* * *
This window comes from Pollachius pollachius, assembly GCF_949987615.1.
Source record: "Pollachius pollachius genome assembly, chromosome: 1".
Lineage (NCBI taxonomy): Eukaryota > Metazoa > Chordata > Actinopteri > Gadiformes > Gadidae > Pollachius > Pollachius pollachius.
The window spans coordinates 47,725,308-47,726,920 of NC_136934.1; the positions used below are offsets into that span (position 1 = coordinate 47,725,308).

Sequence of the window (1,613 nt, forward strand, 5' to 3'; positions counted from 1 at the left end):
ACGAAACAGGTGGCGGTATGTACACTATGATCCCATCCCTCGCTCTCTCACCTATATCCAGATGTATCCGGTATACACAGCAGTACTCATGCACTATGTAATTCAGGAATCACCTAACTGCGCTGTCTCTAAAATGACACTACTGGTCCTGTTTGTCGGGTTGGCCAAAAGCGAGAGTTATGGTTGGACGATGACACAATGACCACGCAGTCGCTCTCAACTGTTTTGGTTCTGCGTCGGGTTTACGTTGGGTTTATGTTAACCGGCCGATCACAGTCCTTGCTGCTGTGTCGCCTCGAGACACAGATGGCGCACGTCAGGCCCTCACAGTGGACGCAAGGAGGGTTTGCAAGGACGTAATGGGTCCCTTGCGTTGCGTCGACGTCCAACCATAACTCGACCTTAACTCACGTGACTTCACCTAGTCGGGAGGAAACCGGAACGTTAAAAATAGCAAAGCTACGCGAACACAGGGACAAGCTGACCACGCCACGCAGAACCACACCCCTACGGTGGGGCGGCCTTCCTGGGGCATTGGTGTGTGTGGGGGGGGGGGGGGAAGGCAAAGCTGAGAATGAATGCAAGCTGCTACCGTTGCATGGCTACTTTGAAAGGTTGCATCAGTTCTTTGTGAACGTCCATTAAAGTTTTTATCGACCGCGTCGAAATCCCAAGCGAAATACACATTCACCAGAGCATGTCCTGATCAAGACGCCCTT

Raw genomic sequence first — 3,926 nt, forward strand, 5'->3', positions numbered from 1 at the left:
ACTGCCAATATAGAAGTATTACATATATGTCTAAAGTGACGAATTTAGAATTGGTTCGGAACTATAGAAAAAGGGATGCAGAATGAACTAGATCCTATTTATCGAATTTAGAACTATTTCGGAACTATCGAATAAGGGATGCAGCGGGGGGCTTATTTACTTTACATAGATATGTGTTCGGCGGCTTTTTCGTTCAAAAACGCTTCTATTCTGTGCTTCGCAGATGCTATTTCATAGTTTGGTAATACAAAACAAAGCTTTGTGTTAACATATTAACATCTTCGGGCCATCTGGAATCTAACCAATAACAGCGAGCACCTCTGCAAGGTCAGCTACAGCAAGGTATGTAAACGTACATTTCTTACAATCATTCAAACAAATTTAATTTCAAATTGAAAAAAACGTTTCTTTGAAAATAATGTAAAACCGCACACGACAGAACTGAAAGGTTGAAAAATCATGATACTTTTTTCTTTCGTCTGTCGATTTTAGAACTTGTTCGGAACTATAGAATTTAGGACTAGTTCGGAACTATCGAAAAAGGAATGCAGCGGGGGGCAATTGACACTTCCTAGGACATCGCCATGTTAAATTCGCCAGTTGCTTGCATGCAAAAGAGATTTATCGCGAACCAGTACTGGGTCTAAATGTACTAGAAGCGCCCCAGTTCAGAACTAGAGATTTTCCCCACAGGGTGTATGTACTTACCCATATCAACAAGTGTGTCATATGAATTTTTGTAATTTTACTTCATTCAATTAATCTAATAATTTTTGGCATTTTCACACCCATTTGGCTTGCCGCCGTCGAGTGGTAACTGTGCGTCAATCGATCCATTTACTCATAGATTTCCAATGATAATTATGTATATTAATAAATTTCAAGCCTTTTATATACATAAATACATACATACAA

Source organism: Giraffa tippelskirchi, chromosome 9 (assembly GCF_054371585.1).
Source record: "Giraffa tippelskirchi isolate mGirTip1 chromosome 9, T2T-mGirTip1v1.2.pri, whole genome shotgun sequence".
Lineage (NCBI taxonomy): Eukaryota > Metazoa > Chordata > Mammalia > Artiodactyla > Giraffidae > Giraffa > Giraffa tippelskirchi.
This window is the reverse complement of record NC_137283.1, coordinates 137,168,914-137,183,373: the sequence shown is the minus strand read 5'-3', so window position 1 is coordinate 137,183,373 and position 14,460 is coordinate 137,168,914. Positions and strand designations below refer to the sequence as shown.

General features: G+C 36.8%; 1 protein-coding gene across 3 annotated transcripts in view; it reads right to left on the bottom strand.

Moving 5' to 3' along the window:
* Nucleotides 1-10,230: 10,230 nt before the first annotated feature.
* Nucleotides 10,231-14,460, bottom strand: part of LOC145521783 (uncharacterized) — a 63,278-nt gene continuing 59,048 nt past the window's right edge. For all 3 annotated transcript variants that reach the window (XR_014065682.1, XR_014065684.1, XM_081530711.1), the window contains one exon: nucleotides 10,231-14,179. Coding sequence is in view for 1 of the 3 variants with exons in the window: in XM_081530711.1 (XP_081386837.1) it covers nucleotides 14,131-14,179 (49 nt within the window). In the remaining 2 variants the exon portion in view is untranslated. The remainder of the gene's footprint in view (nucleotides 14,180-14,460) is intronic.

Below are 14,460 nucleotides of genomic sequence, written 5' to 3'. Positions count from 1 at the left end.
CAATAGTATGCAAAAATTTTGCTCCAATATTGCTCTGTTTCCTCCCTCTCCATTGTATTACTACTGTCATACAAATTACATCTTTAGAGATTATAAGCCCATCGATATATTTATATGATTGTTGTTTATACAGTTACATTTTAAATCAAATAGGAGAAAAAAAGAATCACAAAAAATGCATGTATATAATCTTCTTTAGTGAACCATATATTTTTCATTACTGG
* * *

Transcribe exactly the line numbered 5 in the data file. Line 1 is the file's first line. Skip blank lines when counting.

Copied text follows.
Sequence of the window (1,613 nt, forward strand, 5' to 3'; positions counted from 1 at the left end):